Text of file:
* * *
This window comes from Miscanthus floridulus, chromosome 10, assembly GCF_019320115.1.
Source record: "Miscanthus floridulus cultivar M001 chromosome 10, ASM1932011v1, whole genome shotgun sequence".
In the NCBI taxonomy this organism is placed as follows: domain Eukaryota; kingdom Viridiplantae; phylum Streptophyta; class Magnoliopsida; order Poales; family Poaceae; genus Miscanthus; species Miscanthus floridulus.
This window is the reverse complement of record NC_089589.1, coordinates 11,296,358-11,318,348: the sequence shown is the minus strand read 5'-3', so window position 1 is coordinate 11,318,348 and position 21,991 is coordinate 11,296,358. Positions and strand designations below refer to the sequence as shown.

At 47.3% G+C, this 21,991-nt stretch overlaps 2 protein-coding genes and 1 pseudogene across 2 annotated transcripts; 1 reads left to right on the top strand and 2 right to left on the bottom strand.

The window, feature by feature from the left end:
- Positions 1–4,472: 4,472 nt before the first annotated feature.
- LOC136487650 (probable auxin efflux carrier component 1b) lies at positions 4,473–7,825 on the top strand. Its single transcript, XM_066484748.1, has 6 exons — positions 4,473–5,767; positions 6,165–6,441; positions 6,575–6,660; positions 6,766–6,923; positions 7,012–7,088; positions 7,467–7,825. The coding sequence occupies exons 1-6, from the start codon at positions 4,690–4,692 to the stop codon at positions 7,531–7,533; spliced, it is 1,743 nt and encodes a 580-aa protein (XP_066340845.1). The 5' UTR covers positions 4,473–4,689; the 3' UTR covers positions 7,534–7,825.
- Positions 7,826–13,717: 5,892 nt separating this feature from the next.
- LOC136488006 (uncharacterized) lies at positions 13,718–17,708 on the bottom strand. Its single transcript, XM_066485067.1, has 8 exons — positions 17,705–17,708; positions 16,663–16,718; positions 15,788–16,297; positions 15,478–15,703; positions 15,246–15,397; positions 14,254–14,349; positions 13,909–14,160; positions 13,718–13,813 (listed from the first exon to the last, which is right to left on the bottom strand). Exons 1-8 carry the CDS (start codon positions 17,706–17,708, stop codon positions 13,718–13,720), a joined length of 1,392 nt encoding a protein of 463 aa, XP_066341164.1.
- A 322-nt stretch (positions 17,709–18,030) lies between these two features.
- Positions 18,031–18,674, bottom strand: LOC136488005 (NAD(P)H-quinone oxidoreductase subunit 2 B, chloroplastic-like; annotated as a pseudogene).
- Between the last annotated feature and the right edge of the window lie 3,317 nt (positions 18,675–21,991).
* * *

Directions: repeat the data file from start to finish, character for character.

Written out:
This window comes from Miscanthus floridulus, chromosome 10, assembly GCF_019320115.1.
Source record: "Miscanthus floridulus cultivar M001 chromosome 10, ASM1932011v1, whole genome shotgun sequence".
In the NCBI taxonomy this organism is placed as follows: domain Eukaryota; kingdom Viridiplantae; phylum Streptophyta; class Magnoliopsida; order Poales; family Poaceae; genus Miscanthus; species Miscanthus floridulus.
This window is the reverse complement of record NC_089589.1, coordinates 11,296,358-11,318,348: the sequence shown is the minus strand read 5'-3', so window position 1 is coordinate 11,318,348 and position 21,991 is coordinate 11,296,358. Positions and strand designations below refer to the sequence as shown.

At 47.3% G+C, this 21,991-nt stretch overlaps 2 protein-coding genes and 1 pseudogene across 2 annotated transcripts; 1 reads left to right on the top strand and 2 right to left on the bottom strand.

The window, feature by feature from the left end:
- Positions 1–4,472: 4,472 nt before the first annotated feature.
- LOC136487650 (probable auxin efflux carrier component 1b) lies at positions 4,473–7,825 on the top strand. Its single transcript, XM_066484748.1, has 6 exons — positions 4,473–5,767; positions 6,165–6,441; positions 6,575–6,660; positions 6,766–6,923; positions 7,012–7,088; positions 7,467–7,825. The coding sequence occupies exons 1-6, from the start codon at positions 4,690–4,692 to the stop codon at positions 7,531–7,533; spliced, it is 1,743 nt and encodes a 580-aa protein (XP_066340845.1). The 5' UTR covers positions 4,473–4,689; the 3' UTR covers positions 7,534–7,825.
- Positions 7,826–13,717: 5,892 nt separating this feature from the next.
- LOC136488006 (uncharacterized) lies at positions 13,718–17,708 on the bottom strand. Its single transcript, XM_066485067.1, has 8 exons — positions 17,705–17,708; positions 16,663–16,718; positions 15,788–16,297; positions 15,478–15,703; positions 15,246–15,397; positions 14,254–14,349; positions 13,909–14,160; positions 13,718–13,813 (listed from the first exon to the last, which is right to left on the bottom strand). Exons 1-8 carry the CDS (start codon positions 17,706–17,708, stop codon positions 13,718–13,720), a joined length of 1,392 nt encoding a protein of 463 aa, XP_066341164.1.
- A 322-nt stretch (positions 17,709–18,030) lies between these two features.
- Positions 18,031–18,674, bottom strand: LOC136488005 (NAD(P)H-quinone oxidoreductase subunit 2 B, chloroplastic-like; annotated as a pseudogene).
- Between the last annotated feature and the right edge of the window lie 3,317 nt (positions 18,675–21,991).